You can't see the entire mountain of truth from one point of view, particularly if it's the one that your feet are planted upon.
Perception isn't reality, it helps shape it. Science is the measuring of perception. Blind faith in science is a religion.
Science is a method of skeptical investigation, experimentation, and repeated verification of observable evidence applied to applied to philosophical questions, theories, and principles regarding the nature of our reality. It uses the language of mathematics when words fail in accurate description. It never produces 100% certainty, just probability of prediction nearing 99.9%. Accurate measure is the key.
The scientific faith that the Rationalist Religion is based upon contends that all rel things are fundamentally measurable. The fundamentalists even believe that our current ability to observe, measure, and be objective, is perfect.
Science is never beyond a reasonable doubt. The jury is always being reconvened. That is the one thing that it has proved with absolute certainty.
There is always far more beyond than with our present awareness. Beyond perception but not imagination, comprehension, or reality. These are infinite in potential.
Certainty and blind faith are sins against the method and its purpose.
The method recently revealed that we have no idea what the universe's dominant force and matter actually are. We call them Dark to emphasize our ignorance.
The first act of wisdom is recognition of one's own ignorance. Science isn't wisdom but a philosophical tool for its development and application. Philosophy is the search for wisdom. Experience is our teacher.
Certainty chains curious questions, precisely what the scientific method was invented to help explore. Certainty is unscientific and guaranteeing it is blind faith. Its dogma is the foundation of the Religion of Rationalism, a mechanistic view also known as Determinism.
Fate. Destiny. Preordination.
An ongoing, complex, rich, improvised book series following an arc, written randomly by untrained monkeys of different species working and playing separately without purpose in greatly varying locations without any communication. Tick. Tick. Gears spin and hands move.
The scientific method doesn't determine the nature of reality, it looks for measurable ways to define and discuss it. Anything more than that is rooted in Fantasy, imagination and belief, trying to achieve magic with technology. Saving the world with scientific miracles.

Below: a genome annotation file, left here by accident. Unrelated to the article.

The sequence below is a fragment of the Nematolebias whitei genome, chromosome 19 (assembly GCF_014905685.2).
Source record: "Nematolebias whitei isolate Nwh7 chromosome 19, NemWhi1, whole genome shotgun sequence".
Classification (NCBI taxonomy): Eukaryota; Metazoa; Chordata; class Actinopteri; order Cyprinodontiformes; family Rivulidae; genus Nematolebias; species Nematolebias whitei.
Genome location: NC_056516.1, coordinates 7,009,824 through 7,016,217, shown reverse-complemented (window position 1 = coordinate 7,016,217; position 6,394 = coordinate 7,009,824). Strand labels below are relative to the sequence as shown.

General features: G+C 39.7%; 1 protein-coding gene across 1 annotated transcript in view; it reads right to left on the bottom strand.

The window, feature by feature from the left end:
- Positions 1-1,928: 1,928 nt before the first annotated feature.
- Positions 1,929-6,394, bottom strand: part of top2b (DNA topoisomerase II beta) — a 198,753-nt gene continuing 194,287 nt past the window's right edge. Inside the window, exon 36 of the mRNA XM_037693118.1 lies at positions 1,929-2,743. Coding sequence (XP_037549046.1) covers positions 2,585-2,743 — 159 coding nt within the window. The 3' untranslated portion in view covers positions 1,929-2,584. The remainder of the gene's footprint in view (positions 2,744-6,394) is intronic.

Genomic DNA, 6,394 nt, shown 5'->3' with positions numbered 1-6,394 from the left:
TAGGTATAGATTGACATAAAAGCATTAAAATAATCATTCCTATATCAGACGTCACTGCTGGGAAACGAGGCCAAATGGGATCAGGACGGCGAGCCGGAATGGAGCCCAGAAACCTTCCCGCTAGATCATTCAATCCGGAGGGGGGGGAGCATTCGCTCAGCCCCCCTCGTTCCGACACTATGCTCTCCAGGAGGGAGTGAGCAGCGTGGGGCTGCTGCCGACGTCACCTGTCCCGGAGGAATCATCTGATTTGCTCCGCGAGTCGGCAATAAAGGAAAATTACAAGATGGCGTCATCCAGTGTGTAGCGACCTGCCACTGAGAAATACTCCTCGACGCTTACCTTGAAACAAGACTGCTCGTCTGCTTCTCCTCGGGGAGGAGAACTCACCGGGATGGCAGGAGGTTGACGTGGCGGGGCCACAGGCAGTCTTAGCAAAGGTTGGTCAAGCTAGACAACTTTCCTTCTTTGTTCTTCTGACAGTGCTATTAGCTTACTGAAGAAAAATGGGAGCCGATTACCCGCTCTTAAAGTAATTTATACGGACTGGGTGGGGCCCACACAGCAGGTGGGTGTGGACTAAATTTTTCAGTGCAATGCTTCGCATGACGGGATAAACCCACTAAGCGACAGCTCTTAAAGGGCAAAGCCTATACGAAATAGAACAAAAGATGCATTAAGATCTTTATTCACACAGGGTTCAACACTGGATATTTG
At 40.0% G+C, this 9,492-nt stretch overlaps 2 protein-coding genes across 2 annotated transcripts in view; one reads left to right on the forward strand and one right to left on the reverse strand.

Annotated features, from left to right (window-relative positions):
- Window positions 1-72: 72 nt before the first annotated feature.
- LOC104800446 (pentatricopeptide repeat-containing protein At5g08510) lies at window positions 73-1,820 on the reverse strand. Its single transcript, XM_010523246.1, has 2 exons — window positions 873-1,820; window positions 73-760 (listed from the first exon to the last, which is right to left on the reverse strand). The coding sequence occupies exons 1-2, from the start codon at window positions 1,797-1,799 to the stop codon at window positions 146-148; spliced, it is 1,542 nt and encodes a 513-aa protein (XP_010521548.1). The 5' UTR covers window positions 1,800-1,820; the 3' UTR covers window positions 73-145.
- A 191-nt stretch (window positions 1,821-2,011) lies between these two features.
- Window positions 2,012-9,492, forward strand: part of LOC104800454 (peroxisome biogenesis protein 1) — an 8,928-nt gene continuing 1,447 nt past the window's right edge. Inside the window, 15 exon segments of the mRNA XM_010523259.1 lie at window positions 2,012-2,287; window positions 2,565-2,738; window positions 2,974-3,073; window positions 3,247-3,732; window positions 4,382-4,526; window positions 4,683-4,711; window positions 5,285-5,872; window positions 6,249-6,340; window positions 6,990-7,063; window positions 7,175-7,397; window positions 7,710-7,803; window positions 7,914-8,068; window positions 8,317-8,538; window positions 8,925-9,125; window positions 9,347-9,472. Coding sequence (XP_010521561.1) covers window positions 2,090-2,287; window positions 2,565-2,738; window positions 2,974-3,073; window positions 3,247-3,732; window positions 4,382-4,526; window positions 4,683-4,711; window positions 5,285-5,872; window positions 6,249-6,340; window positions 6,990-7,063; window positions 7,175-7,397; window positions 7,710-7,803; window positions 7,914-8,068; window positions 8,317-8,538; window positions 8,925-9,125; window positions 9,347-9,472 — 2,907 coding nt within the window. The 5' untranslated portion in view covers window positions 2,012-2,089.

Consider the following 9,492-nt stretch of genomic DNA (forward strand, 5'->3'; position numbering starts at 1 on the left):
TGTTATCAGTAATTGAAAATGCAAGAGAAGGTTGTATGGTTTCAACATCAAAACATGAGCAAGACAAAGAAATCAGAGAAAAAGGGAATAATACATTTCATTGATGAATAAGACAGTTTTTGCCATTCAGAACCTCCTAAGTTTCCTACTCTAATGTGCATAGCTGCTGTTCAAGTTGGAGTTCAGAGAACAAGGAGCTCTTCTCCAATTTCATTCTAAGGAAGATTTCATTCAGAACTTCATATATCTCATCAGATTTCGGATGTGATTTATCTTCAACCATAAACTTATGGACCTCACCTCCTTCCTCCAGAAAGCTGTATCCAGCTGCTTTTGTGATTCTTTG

Just another story.
All stories have value and some truth or they are nonsensical, but suspension of disbelief doesn't mean gullibility. Religion isn't supposed to be blind faith, but a conscious decision and way of life. Without reason it is meaningless. Just conditioning for the pack. Same as science.
Measurements point toward the truth, but truth isn't measurable.
"Scientism" (as mention in the program below) took hold of a claim to the one and only truth. This is inherent to most if not all religions. Evidence-based natural philosophy turned on the broader field and depth of wisdom and knowledge to focus narrow lines of physical specialization limited by the reach of observation, limiting thinking and sight further with dense levels of jargon and a culture rooted in male European class privilege, two problems not uncommon to the rest of philosophy. Then it claimed that there is nothing beyond that reach. Mathematics is a fundamental language available to describe reality, it does not define or create reality. When a method of philosophical investigation based on reason and rationality rejects the rest of philosophy, the search for wisdom, and depends solely on instrumentation for calculation and measurement as prophetic idols, it is a religion. Facts cease to be relevant because scientists become just another type of preacher. Priests of Materialism. There are no atheists. "We all gotta serve somebody." They believe in the spirit of reason and rationality that animates matter as expressed in the sacred language of math. Then emotion, dogma, and group-think take over.
That's when truthiness, post-fact, and post-truth, drive the world, granting knowledge false equivalence with opinion and feelings with reasons.
Friday November 25, 2016
Is That All There Is? Exploring the meaning & future of science
Science helps us understand ourselves and our own place in the cosmos. But how far does the math take us? And what do science and the humanities tell us when we look at the same questions from different points of view? From the Stratford Festival, a discussion between physicist Neil Turok, science writer Margaret Wertheim and philosopher Mark Kingwell. (And don't worry: they all agree - the world really does exist and so do you.)
The astronomer Carl Sagan liked to say that science isn't so much a body of knowledge, but more a way of thinking, a way of "interrogating the universe" as he put it. And maybe that's our most pronounced human quality -- we ask questions, we want to know what's out there, what's in there, and also -- what's the meaning of things?